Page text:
8. Heating apparatus as claimed in claim 5 wherein said thermally-conductive members each comprise a generally vertical stud of thermally-conductive material, a lower end of said stud extending into said respective aperture and being located in thermal contact with said upper surface of said respective pinch seal, and an upper end of said stud being located in thermal contact with said undersurface of said layer.
9. Heating apparatus as claimed in claim 8 wherein said thermally-conductive members each comprise a ring of thermally-conductive material, a lower portion of said ring extending into said respective aperture and being located in thermal contact with said upper surface of said respective pinch seal, and an upper portion of said ring being located in thermal contact with said undersurface of said layer.
Description

This invention relates to heating apparatus and in particular, though not exclusively, to such apparatus including one or more sources of infra-red radiation.

Heating apparatus of this type is described and claimed in copending British Application No. 8320717 in the name of THORN EMI Domestic Electrical Appliances Limited wherein a number of quartz-halogen infra-red lamps are supported above a shallow metallic tray containing a layer of insulative material, a layer of glass ceramic material being disposed above the lamps as a hot plate for the heating apparatus, thereby forming a cooking hob.

The infra-red lamp is described in more detail and claimed in our copending European Application No. 84301636.1, wherein the lamp comprises a filament supported within a glass tube, each end of the lamp having a pinch seal with an electrical lead connected to the filament sealed into the respective end thereof, the lead being welded to an appropriate electrical connector. The pinch seal is enclosed within a ceramic housing, which is shaped to provide location of the lamp in the correct position on flanges provided either side of the metallic tray, when the lamp is incorporated within the above-mentioned heating apparatus.

However, the highly concentrated heat energy within the apparatus may cause the temperature of the pinch seals to rise above the preferred operating temperature thereof, which is usually at or below approximately 350 C., thereby causing oxidation of the pinch seal and thus reducing the life of the lamp.

This problem of maintaining the temperature of the pinch seal at a substantially safe level to prolong the life of the lamp has been partially overcome by the invention disclosed in a copending British Application No. 8316306, in the name of THORN EMI Domestic Appliances Limited, wherein the preferred embodiment consists of a plate of aluminum, or other suitable heat-conductive material, intimately disposed between the upper surface of the ceramic housing and the under surface of the glass ceramic layer, thereby providing a heat-conductive path from the pinch seals upwardly to the ceramic layer.

However, the ceramic housing may only conduct a limited amount of heat from therewithin to the aluminium plate, so that a substantial amount of heat still remains in the immediate vicinity of the pinch seal.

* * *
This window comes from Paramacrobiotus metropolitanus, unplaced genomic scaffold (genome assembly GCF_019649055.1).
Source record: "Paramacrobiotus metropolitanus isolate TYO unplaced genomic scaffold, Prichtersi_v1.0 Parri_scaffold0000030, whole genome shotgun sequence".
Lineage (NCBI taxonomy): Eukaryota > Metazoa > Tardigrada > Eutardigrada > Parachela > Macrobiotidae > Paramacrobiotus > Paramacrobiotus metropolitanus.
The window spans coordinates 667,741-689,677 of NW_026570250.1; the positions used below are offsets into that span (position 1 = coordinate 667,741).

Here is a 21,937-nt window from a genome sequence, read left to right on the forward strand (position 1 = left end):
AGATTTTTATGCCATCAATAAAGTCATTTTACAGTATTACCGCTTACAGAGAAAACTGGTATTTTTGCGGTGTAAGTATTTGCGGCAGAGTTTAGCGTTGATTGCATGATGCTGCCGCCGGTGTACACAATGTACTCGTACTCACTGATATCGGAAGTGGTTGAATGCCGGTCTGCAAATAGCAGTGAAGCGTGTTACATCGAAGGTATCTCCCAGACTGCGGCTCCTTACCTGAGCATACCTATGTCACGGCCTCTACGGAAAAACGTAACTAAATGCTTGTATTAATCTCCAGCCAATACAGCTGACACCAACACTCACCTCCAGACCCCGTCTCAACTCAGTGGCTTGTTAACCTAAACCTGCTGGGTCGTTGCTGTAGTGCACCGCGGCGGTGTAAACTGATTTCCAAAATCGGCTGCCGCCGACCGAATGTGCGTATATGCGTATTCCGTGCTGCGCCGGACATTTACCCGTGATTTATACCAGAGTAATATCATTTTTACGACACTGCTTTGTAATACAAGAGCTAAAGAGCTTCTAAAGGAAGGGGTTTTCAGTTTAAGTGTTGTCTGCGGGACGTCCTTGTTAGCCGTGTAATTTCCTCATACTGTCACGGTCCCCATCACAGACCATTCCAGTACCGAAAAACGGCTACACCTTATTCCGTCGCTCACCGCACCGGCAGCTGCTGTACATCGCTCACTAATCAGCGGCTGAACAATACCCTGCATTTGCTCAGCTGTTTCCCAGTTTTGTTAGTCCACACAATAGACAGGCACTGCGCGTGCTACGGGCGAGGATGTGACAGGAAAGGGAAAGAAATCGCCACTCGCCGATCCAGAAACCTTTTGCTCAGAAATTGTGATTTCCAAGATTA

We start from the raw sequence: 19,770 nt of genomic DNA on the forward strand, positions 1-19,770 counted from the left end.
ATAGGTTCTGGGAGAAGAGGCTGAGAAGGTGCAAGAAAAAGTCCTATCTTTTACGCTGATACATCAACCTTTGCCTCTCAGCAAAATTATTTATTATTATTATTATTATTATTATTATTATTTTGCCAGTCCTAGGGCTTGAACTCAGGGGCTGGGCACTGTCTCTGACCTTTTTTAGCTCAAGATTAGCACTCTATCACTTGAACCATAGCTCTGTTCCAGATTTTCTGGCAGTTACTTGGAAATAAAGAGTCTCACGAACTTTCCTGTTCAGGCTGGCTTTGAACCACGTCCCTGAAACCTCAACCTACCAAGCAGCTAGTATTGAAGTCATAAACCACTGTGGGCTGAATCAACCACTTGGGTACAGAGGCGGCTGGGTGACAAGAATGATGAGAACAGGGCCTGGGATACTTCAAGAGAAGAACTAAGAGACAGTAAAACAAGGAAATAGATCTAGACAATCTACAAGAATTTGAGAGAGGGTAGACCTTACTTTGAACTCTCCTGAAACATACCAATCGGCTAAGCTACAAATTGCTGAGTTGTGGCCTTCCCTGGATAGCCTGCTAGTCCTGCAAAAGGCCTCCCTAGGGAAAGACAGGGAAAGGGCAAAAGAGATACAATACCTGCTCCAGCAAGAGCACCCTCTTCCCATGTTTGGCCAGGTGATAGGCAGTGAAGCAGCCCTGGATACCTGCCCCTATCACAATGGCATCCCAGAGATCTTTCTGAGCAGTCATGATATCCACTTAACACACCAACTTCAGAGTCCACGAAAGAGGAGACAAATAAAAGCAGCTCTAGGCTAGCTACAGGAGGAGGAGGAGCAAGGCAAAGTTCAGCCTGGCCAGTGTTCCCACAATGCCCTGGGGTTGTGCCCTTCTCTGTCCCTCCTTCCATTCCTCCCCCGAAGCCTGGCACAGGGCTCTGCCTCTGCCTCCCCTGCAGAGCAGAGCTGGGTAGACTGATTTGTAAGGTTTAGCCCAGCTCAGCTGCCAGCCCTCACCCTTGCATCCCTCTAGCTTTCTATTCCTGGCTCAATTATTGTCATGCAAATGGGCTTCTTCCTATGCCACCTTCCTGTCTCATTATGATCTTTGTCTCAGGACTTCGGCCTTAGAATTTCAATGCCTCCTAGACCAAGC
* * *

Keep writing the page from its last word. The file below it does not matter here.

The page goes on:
It is therefore an object of the present invention to provide a substantially improved solution to the above-identified problem.

According to one aspect of the invention, there is provided heating apparatus for mounting beneath a hot plate, said apparatus including at least one infra-red lamp, the or each lamp comprising a filament supported within a generally tubular envelope and having, at each end thereof, a pinch seal with an electrical connection to the respective end of the filament sealed therein, said pinch seal being substantially enclosed within a ceramic housing, said apparatus further including means for conducting heat from said pinch seal in a substantially upward direction towards said hot plate, said means extending into said ceramic housing through an aperture provided therein.

According to a second aspect of the invention, there is provided heating apparatus, as set forth in the immediately preceding paragraph, further including means for urging said first-mentioned means in an upward direction towards said hot plate.

Preferably, the first-mentioned means comprises a stud of suitable heat-conductive material, such as aluminium, which is intimately disposed above the upper surface of the pinch seal and the lower surface of the hot plate, the stud extending through the aperture in the ceramic housing.

It is also preferable that the means for urging the first-mentioned means comprises a resiliently-mounted support member disposed between the lower surface of the pinch seal, via a second aperture in the ceramic housing, and an upwardly-sprung carrier plate which supports the heating apparatus.

The invention will now be further described by way of example only with reference to the accompanying drawings, wherein:

FIG. 1 shows a plan view of the heating apparatus disposed below the hot plate,

FIG. 2 shows an enlarged sectional view of a preferred embodiment of the invention,

FIG. 3 shows an enlarged sectional view of a second embodiment, and

FIG. 4 shows a view in the direction of arrow A in FIG. 3.